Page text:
How far this integration of hardware and software development teams will extend is open to debate. Certainly there have been changes, in breaking down the ‘brick wall’ that used to separate hardware and software teams. “The significant change to design tools will be the consolidation and integration of tools,” says Chee Ee Lee, head of product development at semiconductor manufacturer FTDI. Such a move will initiate a process that “takes product specification to implementation and verification, all the way to the back-end flow, integrating with the foundry.”
A recent evolution in the market for design tools is their development by distribution companies. RS Components launched the free-of-charge, online PCB design tool DesignSpark PCB in 2010 and followed that with DesignSpark Mechanical, 3D modelling software, in 2013. Both can be used alongside specialist tools, says Mike Brojak, technical marketing manager at RS Components, to increase the capabilities of design teams. DesignSpark Mechanical Add-on Modules work with SolidWorks, Catia or ProEngineer software, while ECAD Part Wizard makes it possible to use the same component models across DesignSparkPCB, Mentor Graphics, Altium, Cadence and Zuken tools.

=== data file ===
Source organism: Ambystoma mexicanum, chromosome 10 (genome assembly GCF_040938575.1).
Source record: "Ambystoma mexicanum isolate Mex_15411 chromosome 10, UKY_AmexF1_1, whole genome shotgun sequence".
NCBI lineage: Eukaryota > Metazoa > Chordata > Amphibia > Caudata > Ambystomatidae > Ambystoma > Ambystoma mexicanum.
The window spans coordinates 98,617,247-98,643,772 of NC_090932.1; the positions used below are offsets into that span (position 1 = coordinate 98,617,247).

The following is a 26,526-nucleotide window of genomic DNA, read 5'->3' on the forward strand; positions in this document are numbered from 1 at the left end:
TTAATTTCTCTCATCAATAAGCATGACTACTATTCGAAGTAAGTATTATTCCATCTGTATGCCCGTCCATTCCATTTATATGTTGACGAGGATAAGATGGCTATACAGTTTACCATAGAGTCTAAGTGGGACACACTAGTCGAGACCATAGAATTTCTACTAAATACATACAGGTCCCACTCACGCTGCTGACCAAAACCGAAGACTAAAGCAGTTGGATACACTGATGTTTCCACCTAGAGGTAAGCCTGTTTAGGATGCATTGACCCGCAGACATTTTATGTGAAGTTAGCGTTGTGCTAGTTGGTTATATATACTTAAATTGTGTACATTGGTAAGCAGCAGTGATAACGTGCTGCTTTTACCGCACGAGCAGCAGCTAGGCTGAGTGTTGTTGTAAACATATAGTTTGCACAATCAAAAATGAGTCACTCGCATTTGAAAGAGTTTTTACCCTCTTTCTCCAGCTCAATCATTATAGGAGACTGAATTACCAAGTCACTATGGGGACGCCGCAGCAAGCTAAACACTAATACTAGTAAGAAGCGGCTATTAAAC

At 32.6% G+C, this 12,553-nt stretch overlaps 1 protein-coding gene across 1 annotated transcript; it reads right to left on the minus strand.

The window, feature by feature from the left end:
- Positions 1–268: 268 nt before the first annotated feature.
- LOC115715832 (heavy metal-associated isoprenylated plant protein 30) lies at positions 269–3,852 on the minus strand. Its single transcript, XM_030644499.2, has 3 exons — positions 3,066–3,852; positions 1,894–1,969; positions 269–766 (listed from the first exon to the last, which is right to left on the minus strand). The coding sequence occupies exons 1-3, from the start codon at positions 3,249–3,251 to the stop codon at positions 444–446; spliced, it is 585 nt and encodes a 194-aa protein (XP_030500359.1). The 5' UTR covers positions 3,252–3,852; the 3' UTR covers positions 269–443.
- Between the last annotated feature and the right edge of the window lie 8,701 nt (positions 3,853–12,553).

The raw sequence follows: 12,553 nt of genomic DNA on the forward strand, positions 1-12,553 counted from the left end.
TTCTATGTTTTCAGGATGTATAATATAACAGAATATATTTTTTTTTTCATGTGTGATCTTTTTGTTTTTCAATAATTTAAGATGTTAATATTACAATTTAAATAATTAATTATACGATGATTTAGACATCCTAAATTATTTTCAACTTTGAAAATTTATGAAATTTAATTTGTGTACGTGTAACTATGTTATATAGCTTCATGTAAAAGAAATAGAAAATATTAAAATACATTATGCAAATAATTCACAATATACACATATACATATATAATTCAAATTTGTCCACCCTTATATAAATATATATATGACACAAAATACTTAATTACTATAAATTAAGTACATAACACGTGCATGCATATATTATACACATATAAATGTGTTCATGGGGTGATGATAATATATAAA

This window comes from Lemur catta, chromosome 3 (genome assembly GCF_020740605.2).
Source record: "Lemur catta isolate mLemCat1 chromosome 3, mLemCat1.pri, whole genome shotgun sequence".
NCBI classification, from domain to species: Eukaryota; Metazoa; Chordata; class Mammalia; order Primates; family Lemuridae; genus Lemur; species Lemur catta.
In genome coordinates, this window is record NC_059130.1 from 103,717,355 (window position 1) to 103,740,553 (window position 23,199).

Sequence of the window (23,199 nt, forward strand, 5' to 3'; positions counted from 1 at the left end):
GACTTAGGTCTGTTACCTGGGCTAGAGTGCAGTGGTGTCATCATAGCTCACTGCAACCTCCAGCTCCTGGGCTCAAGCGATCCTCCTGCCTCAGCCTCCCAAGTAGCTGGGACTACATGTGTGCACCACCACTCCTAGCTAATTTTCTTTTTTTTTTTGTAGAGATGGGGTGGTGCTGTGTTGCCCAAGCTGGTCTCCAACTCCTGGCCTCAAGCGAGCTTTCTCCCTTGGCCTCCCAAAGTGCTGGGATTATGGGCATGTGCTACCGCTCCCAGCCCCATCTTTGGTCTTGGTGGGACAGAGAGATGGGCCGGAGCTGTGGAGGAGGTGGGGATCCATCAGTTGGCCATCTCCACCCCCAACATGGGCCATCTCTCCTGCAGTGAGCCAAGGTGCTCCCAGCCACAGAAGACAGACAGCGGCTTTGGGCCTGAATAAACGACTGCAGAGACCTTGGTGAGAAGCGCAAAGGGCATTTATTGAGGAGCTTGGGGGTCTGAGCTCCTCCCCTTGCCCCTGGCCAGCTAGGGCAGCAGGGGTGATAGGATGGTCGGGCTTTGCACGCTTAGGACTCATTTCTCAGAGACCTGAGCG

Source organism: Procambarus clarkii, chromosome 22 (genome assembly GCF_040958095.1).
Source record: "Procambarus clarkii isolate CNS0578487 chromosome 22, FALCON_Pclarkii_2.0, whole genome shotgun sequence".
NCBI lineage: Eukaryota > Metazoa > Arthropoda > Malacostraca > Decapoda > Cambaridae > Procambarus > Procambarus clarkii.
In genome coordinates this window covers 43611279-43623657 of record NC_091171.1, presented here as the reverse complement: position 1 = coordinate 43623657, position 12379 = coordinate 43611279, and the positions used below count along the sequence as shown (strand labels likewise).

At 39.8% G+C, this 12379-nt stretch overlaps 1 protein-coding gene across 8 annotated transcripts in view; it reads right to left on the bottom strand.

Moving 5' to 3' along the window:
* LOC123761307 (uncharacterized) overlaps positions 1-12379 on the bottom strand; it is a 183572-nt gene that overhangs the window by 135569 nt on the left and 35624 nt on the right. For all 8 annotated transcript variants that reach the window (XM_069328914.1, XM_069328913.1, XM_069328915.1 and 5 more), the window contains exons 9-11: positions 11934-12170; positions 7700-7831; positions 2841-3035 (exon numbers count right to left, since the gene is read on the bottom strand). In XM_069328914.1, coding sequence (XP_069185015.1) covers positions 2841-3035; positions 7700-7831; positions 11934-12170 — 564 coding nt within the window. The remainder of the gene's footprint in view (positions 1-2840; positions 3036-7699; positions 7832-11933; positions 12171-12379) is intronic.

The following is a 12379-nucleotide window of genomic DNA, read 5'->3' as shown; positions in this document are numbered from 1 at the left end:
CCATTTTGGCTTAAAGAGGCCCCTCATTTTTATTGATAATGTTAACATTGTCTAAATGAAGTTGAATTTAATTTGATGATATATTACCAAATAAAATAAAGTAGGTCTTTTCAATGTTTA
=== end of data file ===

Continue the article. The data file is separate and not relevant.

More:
Mouser Electronics has also released its own online simulation tool, MultiSIM Blue, the Component Evaluator Mouser Edition. The SPICE simulation online tool has been created in collaboration with automated test company National Instruments to provide integrated PCB layout as well as a bill of materials. The latter lists analogue, mixed signal ICs, passives and discretes and electromechanical parts from the distributor’s portfolio.
Online tools from silicon vendors, like WEBench (Texas Instruments) or Microchip’s MPLAB development environment, also play a role in opening up the design community. The free tools save project costs as they do not incur a licence fee for each user.
Design teams, whether hardware engineers or software developers, are using an evolved set of tools to collaborate on complex designs projects that meet budget and time-to-market demands.